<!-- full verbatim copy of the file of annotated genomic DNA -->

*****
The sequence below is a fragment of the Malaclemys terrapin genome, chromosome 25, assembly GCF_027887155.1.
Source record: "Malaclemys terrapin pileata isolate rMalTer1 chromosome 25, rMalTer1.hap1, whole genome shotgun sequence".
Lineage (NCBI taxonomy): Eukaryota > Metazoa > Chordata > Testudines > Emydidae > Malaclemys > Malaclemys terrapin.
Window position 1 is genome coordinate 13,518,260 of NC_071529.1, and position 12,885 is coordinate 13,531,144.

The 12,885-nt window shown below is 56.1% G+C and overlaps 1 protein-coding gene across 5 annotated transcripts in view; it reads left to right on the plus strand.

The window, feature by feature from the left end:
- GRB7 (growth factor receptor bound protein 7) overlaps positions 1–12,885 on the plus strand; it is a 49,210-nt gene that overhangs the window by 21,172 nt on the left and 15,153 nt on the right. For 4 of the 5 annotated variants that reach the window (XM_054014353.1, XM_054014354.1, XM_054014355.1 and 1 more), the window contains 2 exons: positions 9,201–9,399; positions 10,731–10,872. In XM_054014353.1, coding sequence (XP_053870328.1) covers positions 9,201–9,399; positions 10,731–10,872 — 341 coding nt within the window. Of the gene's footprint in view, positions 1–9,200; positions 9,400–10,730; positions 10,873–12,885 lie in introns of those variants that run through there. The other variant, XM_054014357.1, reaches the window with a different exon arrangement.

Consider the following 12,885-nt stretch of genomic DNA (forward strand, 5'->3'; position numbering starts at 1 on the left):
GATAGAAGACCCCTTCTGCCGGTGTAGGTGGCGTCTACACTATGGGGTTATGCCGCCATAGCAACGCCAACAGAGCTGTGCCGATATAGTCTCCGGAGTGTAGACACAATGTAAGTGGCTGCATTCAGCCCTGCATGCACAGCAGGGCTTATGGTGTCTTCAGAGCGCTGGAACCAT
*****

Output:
The sequence below is a fragment of the Malaclemys terrapin genome, chromosome 25, assembly GCF_027887155.1.
Source record: "Malaclemys terrapin pileata isolate rMalTer1 chromosome 25, rMalTer1.hap1, whole genome shotgun sequence".
Lineage (NCBI taxonomy): Eukaryota > Metazoa > Chordata > Testudines > Emydidae > Malaclemys > Malaclemys terrapin.
Window position 1 is genome coordinate 13,518,260 of NC_071529.1, and position 12,885 is coordinate 13,531,144.

The 12,885-nt window shown below is 56.1% G+C and overlaps 1 protein-coding gene across 5 annotated transcripts in view; it reads left to right on the plus strand.

The window, feature by feature from the left end:
- GRB7 (growth factor receptor bound protein 7) overlaps positions 1–12,885 on the plus strand; it is a 49,210-nt gene that overhangs the window by 21,172 nt on the left and 15,153 nt on the right. For 4 of the 5 annotated variants that reach the window (XM_054014353.1, XM_054014354.1, XM_054014355.1 and 1 more), the window contains 2 exons: positions 9,201–9,399; positions 10,731–10,872. In XM_054014353.1, coding sequence (XP_053870328.1) covers positions 9,201–9,399; positions 10,731–10,872 — 341 coding nt within the window. Of the gene's footprint in view, positions 1–9,200; positions 9,400–10,730; positions 10,873–12,885 lie in introns of those variants that run through there. The other variant, XM_054014357.1, reaches the window with a different exon arrangement.

Consider the following 12,885-nt stretch of genomic DNA (forward strand, 5'->3'; position numbering starts at 1 on the left):
GATAGAAGACCCCTTCTGCCGGTGTAGGTGGCGTCTACACTATGGGGTTATGCCGCCATAGCAACGCCAACAGAGCTGTGCCGATATAGTCTCCGGAGTGTAGACACAATGTAAGTGGCTGCATTCAGCCCTGCATGCACAGCAGGGCTTATGGTGTCTTCAGAGCGCTGGAACCAT